Channel Four ticketing documentary prompts fierce backlash

March 2012

Live events industry

The UK’s Channel 4 has been able to broadcast an expose of Viagogo and Seatwave’s business practices, despite a legal challenge by Viagogo which was thrown out by the High Court. When it comes to where the tickets came from for the secondary market, SJM, Phil McIntyre, MCD, Metropolis, Live Nation and 3A were all named as alleged providers of ‘allocations’ to Viagogo – providing tickets for events including the V Festival, Strictly Come Dancing. Coldplay, X-factor and in particular Take That – whose tickets had an average 100% mark up. Even Channel’s own charity Comedy Gala was apparently on sale on secondary market places! But in particular the programme alleged that “Power sellers” (errrmmmm, touts) and “professional sellers” (ditto) provide allocations, and tickets were also acquired by as Viagogo’s own staff using their own (multiple) credit cards registered to different addresses to secure (or ‘harvest’) tickets

The programme, titled ‘The Great Ticket Scandal‘ involved secret filming, and busted wide open the idea that the sites are ‘fan to fan’ facilities, alleging that it was the professional ‘brokers’ who list over two thirds of the tickets on Seatwave – in a billion pound market that includes sport, classical music and even the National Gallery’s Leonardo da Vinci exhibition and the Last Night of the Proms. Labour MP Sharon Hodgson was interviewed and suggested that legislation was needed to regulate the market.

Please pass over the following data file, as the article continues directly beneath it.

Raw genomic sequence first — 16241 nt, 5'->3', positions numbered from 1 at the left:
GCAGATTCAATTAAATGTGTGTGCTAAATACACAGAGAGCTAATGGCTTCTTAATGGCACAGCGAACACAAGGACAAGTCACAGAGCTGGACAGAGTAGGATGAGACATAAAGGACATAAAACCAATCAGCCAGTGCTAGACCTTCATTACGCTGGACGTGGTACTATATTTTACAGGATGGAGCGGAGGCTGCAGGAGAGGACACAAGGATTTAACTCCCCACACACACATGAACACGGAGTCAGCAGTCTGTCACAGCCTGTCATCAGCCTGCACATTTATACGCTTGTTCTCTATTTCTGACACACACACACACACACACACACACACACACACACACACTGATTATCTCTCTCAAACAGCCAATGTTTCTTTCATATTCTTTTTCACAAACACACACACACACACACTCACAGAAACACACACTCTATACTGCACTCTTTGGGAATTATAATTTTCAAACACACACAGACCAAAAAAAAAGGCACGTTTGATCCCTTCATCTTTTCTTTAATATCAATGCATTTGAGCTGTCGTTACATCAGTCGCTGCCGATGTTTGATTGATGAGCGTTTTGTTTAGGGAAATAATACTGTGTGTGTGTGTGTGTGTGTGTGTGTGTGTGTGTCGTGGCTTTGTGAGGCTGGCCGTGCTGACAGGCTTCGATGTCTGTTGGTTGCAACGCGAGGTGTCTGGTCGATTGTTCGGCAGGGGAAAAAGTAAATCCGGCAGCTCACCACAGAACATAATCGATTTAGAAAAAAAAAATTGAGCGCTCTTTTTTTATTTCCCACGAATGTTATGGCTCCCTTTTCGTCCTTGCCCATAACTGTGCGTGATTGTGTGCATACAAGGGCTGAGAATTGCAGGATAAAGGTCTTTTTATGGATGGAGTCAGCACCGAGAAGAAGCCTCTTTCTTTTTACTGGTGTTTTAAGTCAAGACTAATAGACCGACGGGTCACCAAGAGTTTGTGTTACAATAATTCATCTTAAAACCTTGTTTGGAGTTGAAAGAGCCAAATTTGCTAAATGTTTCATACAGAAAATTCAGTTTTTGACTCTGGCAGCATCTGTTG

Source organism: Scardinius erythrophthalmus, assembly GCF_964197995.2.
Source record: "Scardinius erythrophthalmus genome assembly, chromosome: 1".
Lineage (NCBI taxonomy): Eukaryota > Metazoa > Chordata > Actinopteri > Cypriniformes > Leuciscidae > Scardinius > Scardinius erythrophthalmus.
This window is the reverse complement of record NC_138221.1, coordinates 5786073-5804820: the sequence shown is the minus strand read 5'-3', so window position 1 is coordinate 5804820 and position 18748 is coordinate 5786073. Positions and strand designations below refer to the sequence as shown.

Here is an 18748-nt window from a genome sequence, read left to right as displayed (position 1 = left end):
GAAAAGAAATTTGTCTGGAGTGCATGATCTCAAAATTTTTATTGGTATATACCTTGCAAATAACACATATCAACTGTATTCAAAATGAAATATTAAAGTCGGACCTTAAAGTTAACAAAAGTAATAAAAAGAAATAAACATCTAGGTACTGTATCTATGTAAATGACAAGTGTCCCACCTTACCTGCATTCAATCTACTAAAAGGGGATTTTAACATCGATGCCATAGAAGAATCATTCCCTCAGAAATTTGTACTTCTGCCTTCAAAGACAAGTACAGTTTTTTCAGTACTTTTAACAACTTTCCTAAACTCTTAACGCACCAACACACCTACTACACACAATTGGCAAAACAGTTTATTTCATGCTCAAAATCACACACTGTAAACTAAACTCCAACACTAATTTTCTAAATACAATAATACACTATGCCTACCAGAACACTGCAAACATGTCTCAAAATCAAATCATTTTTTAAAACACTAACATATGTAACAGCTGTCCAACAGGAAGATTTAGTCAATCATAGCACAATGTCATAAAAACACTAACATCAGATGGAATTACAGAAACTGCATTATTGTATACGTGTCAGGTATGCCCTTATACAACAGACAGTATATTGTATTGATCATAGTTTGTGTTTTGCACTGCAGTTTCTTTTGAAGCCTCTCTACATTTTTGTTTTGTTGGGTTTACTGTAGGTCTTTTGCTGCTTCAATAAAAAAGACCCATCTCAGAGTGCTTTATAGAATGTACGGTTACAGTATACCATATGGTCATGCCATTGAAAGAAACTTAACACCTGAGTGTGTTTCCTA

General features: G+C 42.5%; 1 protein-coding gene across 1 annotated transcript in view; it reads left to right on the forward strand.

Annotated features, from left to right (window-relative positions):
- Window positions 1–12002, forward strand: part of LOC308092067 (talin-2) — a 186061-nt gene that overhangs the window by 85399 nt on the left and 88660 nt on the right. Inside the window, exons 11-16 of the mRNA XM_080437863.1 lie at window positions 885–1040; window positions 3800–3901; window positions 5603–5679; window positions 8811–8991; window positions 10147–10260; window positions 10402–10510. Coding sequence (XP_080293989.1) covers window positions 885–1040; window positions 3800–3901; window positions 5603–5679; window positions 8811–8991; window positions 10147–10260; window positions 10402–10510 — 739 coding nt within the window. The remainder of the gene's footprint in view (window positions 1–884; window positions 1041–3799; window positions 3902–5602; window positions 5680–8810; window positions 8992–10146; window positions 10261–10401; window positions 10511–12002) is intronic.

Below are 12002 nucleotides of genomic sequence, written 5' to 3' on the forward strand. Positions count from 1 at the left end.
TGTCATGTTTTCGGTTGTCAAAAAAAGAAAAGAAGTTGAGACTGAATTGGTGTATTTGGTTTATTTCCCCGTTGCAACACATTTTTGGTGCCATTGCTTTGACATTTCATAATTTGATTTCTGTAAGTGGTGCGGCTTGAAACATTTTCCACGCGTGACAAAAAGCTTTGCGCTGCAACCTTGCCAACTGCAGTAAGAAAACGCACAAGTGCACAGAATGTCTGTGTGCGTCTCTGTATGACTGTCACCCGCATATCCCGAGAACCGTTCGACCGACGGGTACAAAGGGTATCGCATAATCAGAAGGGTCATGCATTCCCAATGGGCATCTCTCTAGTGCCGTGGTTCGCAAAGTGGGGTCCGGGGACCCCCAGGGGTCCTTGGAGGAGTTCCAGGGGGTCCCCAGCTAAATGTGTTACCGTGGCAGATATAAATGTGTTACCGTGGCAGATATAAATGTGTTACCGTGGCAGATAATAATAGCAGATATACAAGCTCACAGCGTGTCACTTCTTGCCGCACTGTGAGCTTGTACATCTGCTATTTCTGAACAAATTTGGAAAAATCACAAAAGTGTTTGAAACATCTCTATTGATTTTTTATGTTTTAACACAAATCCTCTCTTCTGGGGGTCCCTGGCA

Post broadcast comment concentrated on the UK Concert Promoter Association seemingly tacit agreement of some of the practice of some of its members, saying that its members had long lobbied for legislation with no effect, and others asked if promoters using the secondary websites accounted to the artiste’s for tickets sold at higher prices through secondary sites – and accounted to PRS for Music on a like basis.

In the USA, reports that Live Nation Entertainment may face steep fines after a possible violation of Ontario’s anti-scalping law. On Feb. 13, tickets for Madonna’s concert in Ottawa’s Scotiabank Park were sold out within 21 minutes of being placed on-sale. However on resale websites such as, however, tickets remained available. On Live Nation Entertainment’s subsidiary site,, Madonna fans could purchase a concert ticket for $1500 despite its $350 face value.

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